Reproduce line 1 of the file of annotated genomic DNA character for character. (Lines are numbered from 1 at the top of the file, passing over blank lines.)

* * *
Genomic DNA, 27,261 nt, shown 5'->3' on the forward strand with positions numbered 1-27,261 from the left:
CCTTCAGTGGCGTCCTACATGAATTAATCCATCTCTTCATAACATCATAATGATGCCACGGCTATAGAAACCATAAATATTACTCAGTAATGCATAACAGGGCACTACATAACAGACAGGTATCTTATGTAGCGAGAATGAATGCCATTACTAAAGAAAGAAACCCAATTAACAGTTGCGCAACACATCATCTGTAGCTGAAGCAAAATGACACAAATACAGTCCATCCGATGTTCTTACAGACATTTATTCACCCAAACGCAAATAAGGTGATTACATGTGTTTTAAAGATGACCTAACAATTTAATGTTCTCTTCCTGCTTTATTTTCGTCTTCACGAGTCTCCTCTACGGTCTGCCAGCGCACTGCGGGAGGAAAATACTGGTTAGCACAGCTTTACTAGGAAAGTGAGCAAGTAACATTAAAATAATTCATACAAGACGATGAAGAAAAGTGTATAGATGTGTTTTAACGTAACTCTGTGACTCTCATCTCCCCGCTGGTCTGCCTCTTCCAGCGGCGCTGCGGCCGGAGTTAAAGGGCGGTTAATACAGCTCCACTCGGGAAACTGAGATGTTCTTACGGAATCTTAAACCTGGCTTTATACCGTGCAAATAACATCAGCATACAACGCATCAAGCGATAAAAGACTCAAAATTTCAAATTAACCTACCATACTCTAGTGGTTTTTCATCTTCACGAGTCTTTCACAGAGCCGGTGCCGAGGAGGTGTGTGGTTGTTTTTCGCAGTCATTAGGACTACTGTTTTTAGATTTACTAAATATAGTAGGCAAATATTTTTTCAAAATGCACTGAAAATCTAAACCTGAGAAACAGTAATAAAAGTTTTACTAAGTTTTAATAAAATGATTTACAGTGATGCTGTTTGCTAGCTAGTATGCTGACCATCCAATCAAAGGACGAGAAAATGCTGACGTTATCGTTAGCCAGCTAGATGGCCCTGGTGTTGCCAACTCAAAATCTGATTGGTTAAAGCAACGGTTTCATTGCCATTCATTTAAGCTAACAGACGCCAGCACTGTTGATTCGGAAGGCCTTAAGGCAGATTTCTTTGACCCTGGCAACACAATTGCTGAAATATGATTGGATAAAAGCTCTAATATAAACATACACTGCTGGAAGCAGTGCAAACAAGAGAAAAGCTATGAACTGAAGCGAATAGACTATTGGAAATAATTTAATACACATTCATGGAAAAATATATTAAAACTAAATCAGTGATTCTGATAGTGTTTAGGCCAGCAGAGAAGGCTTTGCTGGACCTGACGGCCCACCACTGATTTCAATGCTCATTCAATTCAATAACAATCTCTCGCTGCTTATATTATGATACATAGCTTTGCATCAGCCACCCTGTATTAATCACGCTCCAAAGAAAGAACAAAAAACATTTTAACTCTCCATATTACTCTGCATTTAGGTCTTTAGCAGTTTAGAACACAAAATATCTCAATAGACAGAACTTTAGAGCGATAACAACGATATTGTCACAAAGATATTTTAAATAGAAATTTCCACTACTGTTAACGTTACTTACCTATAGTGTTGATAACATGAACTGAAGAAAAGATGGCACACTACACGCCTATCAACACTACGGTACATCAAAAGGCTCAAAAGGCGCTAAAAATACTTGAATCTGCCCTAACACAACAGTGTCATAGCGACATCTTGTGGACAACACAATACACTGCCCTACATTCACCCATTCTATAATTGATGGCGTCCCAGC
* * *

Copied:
Genomic DNA, 27,261 nt, shown 5'->3' on the forward strand with positions numbered 1-27,261 from the left: